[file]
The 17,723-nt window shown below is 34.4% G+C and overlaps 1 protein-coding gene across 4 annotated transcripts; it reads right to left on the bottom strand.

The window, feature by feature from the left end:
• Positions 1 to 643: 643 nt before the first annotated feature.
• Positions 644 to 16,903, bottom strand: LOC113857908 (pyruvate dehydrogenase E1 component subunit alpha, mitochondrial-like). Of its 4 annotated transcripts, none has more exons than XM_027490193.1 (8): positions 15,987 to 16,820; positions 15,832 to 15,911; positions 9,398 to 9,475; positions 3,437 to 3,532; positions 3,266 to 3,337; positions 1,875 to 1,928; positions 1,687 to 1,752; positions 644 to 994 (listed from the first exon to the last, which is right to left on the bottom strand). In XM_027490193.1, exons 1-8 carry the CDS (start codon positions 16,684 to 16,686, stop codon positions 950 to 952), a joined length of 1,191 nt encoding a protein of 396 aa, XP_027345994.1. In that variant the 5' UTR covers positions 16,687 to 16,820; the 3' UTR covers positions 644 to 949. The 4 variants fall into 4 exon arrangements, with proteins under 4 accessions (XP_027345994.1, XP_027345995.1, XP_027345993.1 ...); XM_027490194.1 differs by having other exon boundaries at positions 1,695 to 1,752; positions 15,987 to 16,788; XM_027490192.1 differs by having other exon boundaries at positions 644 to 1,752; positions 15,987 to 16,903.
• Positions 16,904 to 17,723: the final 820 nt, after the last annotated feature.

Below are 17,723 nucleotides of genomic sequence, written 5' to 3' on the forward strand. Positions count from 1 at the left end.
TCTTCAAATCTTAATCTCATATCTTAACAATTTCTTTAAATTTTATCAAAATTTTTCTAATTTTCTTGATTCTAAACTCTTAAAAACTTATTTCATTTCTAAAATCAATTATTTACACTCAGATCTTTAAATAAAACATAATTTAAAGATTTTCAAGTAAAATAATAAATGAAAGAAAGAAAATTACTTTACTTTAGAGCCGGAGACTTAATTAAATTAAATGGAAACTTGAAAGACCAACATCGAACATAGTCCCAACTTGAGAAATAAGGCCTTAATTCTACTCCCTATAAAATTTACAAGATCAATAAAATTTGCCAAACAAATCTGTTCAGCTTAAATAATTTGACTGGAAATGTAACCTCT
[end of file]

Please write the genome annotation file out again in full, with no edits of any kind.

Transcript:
The 17,723-nt window shown below is 34.4% G+C and overlaps 1 protein-coding gene across 4 annotated transcripts; it reads right to left on the bottom strand.

The window, feature by feature from the left end:
• Positions 1 to 643: 643 nt before the first annotated feature.
• Positions 644 to 16,903, bottom strand: LOC113857908 (pyruvate dehydrogenase E1 component subunit alpha, mitochondrial-like). Of its 4 annotated transcripts, none has more exons than XM_027490193.1 (8): positions 15,987 to 16,820; positions 15,832 to 15,911; positions 9,398 to 9,475; positions 3,437 to 3,532; positions 3,266 to 3,337; positions 1,875 to 1,928; positions 1,687 to 1,752; positions 644 to 994 (listed from the first exon to the last, which is right to left on the bottom strand). In XM_027490193.1, exons 1-8 carry the CDS (start codon positions 16,684 to 16,686, stop codon positions 950 to 952), a joined length of 1,191 nt encoding a protein of 396 aa, XP_027345994.1. In that variant the 5' UTR covers positions 16,687 to 16,820; the 3' UTR covers positions 644 to 949. The 4 variants fall into 4 exon arrangements, with proteins under 4 accessions (XP_027345994.1, XP_027345995.1, XP_027345993.1 ...); XM_027490194.1 differs by having other exon boundaries at positions 1,695 to 1,752; positions 15,987 to 16,788; XM_027490192.1 differs by having other exon boundaries at positions 644 to 1,752; positions 15,987 to 16,903.
• Positions 16,904 to 17,723: the final 820 nt, after the last annotated feature.

Below are 17,723 nucleotides of genomic sequence, written 5' to 3' on the forward strand. Positions count from 1 at the left end.
TCTTCAAATCTTAATCTCATATCTTAACAATTTCTTTAAATTTTATCAAAATTTTTCTAATTTTCTTGATTCTAAACTCTTAAAAACTTATTTCATTTCTAAAATCAATTATTTACACTCAGATCTTTAAATAAAACATAATTTAAAGATTTTCAAGTAAAATAATAAATGAAAGAAAGAAAATTACTTTACTTTAGAGCCGGAGACTTAATTAAATTAAATGGAAACTTGAAAGACCAACATCGAACATAGTCCCAACTTGAGAAATAAGGCCTTAATTCTACTCCCTATAAAATTTACAAGATCAATAAAATTTGCCAAACAAATCTGTTCAGCTTAAATAATTTGACTGGAAATGTAACCTCT